Warning to learn from failed scheme to aid technology businesses
The Scottish government has been warned not to ignore the lessons of a failed technology business initiative.
An academic study concluded the Intermediate Technology Institutes (ITIs) "badly malfunctioned" and were "a spectacular failure".
The project was given a £450m annual budget in 2003, and was intended to run for 10 years.
It was a flagship of the Labour-LibDem coalition at Holyrood, but was wound up after seven years, with poor results.
A team of management experts from St Andrews, Edinburgh and Glasgow universities concluded that the ITIs had been "extremely ambitious".
It was intended to address two weaknesses in the Scottish economy - the low number of technology start-up companies, and the low level of business spending on research and development.
It was found to achieve "very little of the expected commercial outputs".
The academic study examined the reasons why, and concluded that the ITI initiative was not designed with an understanding of the structural problems behind the low start-up rate for companies.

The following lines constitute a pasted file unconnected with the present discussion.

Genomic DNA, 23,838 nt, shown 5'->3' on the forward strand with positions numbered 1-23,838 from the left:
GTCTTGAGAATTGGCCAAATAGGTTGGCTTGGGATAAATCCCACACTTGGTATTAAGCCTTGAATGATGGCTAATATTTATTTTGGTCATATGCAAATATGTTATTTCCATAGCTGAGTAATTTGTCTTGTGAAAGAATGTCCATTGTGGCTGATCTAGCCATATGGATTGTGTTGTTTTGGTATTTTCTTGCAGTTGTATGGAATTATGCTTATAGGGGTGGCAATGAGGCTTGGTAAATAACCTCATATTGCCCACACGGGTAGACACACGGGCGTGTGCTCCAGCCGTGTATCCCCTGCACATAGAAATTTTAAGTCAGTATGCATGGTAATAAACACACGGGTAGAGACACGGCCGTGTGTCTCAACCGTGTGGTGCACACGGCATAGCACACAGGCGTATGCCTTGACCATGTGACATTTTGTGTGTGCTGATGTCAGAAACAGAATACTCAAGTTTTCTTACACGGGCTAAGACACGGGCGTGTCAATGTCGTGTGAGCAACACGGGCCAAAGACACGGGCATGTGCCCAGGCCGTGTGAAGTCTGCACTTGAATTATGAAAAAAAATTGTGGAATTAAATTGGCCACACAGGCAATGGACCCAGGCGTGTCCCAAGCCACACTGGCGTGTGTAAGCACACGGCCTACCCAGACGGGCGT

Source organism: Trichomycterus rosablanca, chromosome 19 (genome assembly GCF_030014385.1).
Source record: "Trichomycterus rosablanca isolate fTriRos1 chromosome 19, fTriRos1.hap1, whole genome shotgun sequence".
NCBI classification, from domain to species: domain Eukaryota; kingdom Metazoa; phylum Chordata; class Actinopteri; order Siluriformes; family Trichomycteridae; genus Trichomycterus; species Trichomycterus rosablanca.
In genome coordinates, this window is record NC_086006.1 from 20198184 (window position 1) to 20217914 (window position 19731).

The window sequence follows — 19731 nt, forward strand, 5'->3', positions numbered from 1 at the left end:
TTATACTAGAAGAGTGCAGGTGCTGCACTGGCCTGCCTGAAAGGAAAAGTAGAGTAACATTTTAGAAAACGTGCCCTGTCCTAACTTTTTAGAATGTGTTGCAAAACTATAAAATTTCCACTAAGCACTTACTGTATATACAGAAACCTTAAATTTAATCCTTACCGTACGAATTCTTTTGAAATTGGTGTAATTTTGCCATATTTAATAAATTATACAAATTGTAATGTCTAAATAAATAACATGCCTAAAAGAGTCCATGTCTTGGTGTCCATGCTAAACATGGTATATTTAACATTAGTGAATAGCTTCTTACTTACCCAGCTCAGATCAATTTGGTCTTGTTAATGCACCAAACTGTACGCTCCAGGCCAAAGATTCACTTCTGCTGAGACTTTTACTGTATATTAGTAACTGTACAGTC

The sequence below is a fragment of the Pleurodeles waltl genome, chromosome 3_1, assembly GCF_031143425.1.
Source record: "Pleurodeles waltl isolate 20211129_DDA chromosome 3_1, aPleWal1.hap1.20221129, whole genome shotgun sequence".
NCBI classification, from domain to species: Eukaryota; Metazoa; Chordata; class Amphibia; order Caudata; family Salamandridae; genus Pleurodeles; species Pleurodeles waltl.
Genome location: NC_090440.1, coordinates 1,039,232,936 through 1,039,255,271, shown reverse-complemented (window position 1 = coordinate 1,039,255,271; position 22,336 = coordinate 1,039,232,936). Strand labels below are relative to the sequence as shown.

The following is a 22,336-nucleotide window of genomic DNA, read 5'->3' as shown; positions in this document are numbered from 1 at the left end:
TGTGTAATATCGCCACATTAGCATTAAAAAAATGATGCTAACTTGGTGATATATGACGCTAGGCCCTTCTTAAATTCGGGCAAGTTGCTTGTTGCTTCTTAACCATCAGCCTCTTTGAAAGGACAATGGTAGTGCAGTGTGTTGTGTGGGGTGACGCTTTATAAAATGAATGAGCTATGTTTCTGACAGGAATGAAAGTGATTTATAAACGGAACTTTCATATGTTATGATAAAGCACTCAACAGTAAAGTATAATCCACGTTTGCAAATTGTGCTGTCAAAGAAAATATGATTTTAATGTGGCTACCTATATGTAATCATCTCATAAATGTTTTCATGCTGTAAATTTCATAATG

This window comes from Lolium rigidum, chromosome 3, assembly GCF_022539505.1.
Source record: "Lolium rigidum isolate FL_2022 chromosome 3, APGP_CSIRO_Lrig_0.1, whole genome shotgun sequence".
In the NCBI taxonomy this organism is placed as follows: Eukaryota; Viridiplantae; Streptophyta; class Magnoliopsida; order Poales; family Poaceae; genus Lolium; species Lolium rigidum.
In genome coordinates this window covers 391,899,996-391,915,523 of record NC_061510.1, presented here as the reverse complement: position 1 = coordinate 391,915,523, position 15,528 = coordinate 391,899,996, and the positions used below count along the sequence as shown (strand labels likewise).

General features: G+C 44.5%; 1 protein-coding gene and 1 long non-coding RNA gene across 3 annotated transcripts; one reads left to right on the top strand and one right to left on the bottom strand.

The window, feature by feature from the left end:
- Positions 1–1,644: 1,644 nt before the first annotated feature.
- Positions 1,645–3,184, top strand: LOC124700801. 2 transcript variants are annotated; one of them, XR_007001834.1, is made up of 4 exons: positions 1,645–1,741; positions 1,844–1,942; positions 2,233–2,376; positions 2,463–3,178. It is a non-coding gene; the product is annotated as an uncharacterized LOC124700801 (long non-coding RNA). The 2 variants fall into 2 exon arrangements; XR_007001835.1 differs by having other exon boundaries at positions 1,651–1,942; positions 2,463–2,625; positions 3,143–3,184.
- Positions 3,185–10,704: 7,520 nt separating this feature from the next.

Its focus was found to be on generating new ideas for business, rather than ensuring businesses were well placed to develop the new ideas.
Co-author Dr Geoff Gregson from the University of Edinburgh stated: "We identified a number of factors contributing to ITI underperformance: the research undertaken was too 'far from market', fitted poorly with the innovation needs of Scottish SMEs (small and medium-sized enterprises), had too many restrictions in terms of the usage of the intellectual property, and the licensing conditions were prohibitively expensive."
The authors of the report raised concerns that Scottish policy-makers may not have learned the lessons from the ITI failure.
Dr Ross Brown of St Andrews University, another co-author, commented: "While policy failures in the sphere of innovation policy are numerous and costly, such failures are rarely acknowledged by policy makers, as was the case of the ITIs. Arguably, this prevents the ability to learn from past mistakes."
"Innovation policy makers need to become less focused on generating the supply of new intellectual property and more focused on increasing the ability of Scottish SMEs to undertake innovative activities and to absorb external sources of knowledge.
"A critical mass of innovative SMEs will provide more of a seed-bed for new tech start-ups than policies to stimulate and protect new intellectual property".